One of the biggest hang ups for those that are trying to debunk "What the Health" is the explanation of diabetes, and from a medical perspective, I just wanted to explain everything and what they meant, and their belief. As I have mentioned in other blog posts, a full agreeance across the board medically on just about every single topic is never going to happen so it is totally within the right of a professional (or a critically thinking individual) to say "You know what? I don't think that I agree with that and I agree with this instead" and that is okay. It is important however to look at the data from every angle and decide which party that you agree with. I feel it's pretty common knowledge that you also have to keep an open outlook on who funded the studies, yadda yadda, so that you know if there is bias there. 

Many times, there is a certain group of medical professionals in the "plant based" sector and they are ALL the same physicians. This creates this round robin of evidence, and causes everyone to think they have an agenda. They all started on their own, did tons of their own research and came to these conclusions therefore they all collectively have come together to try to get the word out. What else would you expect them to do? They aren't lobbying. They are just real people who are passionate about these topics. Many of the articles against "What the Health" say that they are cherry picking evidence to support their argument. I mean if we are getting real, don't we all do that? There are meta analysis and systemic reviews that try to collectively look at all of the evidence and it's important to look at all of that, but at the end of the day if you are trying to make a point then you are going to reference a study that supports your case. DUH. 

However, I also think that it's important to look at all of the evidence from every side including those "debunking" articles and look at the literature and data that they present as well and come to a decision that you feel is best for you and what you believe. We all have personal choices every day on what we eat and drink. So, let's get to it. 

Diabetes is a complex metabolic process if you get down to the actual mechanism of it which involves genetics and environmental factors that all come together for a sh** storm if you will. Diabetes is never something you want to have, so prophylaxis of diabetes especially if you have family predisposition or a creepingly higher A1C is a good plan. At no point in this blog do I want it to sound like I'm miss smartie pants and know it all, and many things that I may say, you might already know but I'm going to keep it as simple as possible so everyone can understand. Typically, when you have your blood drawn, they will take a fasting blood glucose and an A1C which is an average of the past 2-3 months of blood glucose levels, and it is more complexly measuring the amount of hemoglobin in the blood that has glucose attached to it, so it's sometimes called "Hemoglobin A1C".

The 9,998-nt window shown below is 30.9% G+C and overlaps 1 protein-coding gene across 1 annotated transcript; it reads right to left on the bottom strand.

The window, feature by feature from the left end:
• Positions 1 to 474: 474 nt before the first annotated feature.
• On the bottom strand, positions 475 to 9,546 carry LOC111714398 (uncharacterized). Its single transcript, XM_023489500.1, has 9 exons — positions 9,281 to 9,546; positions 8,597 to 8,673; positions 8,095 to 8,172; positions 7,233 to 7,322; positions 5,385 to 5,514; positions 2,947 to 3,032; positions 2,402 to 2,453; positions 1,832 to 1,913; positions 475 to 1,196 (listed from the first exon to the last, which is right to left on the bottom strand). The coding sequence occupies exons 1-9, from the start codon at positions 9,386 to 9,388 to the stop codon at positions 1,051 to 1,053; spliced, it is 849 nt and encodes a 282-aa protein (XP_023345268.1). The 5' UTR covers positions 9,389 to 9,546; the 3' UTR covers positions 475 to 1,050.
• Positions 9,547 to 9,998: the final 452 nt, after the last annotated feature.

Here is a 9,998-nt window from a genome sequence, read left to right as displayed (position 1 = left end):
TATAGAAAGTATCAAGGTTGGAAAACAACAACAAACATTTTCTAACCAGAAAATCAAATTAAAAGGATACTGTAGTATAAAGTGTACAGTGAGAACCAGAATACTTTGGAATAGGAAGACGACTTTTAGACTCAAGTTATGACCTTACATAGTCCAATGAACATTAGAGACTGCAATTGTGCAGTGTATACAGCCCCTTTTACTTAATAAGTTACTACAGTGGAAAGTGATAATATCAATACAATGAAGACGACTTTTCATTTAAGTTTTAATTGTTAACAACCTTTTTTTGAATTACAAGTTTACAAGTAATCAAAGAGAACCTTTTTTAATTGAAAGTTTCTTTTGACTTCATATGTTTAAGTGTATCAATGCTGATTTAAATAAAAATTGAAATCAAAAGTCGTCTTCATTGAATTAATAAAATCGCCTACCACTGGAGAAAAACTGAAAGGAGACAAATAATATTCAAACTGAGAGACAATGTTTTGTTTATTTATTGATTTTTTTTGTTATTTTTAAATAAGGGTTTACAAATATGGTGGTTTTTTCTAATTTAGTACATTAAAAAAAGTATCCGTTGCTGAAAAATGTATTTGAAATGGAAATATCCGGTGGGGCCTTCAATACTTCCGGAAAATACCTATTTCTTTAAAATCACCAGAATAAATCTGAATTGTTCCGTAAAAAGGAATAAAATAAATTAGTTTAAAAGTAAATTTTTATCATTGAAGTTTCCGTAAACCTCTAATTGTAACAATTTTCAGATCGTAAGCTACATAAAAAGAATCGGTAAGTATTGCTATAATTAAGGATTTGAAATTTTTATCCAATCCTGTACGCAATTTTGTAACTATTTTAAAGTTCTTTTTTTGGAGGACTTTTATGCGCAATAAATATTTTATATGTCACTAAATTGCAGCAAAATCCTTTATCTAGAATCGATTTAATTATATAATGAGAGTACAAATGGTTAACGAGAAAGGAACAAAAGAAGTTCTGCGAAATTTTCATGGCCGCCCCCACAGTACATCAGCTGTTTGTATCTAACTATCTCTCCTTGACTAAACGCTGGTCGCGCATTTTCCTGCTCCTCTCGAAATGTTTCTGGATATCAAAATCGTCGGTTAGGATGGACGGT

If your A1C is 5.7 to 6.4 then you are in the "pre diabetes" range, but honestly if your at 5.5, I think that you definitely need to start taking caution. Anything 5.6 and below is considered normal however. 

Want to know my opinion on type 2 diabetes and how to "cure/reverse"? This might not make anyone agree with me, but I think it's the super duper extremes in both directions. I will get to the physiology of this, but I think either a super low carb, high fat diet or a super low fat, whole foods plant based diet. The reason that I recommend/believe in the whole foods plant based diet is because of the things that come along with a low carb, high fat diet which are high cholesterol, cardiac disease, certain cancers, and "inflammation" (I really hate that term inflammation-it sounds so bro science but there are some things that are inflamed so we are gonna stick with that). However, the low carb diet seems to be the one of choice because of the short term effect of the effect of sugar on fasting blood glucose levels without getting down to the nitty gritty mechanism of diabetes. LEMME EXPLAIN! COMPLICATED ORDER. 

In "What the Health", in the very beginning, the physicians immediately throw out this blanket statement and even one rolls his eyes and says "Diabetes was never caused by sugar." And boy, did that set people off? I do have an issue with this statement because it's frustrating when you have such a position with such a huge documentary and you don't explain to the general population the nitty gritty of this because then it just makes it out like you're an idiot pushing an agenda and they aren't. They are basing this off evidence. He does explain and with a cute little graphic how the receptors are blocked by fat and then there is glucose in the bloodstream. Those receptors are insulin receptors and insulin is what allows the glucose to be shuttled from the bloodstream into the muscle cells which is where we want them to go! When they are blocked, insulin resistance happens. 

So, low and behold, when you eat sugar, your blood glucose levels go UP. And that makes sense. We have known that for a long time. But it's important to note a few things. This is short term, and it's also the fact that most of the time, we say "Oh I ate awful for my diabetes last night and had ice cream and cookies" and those things ALSO have terrible sources of fat in them as well.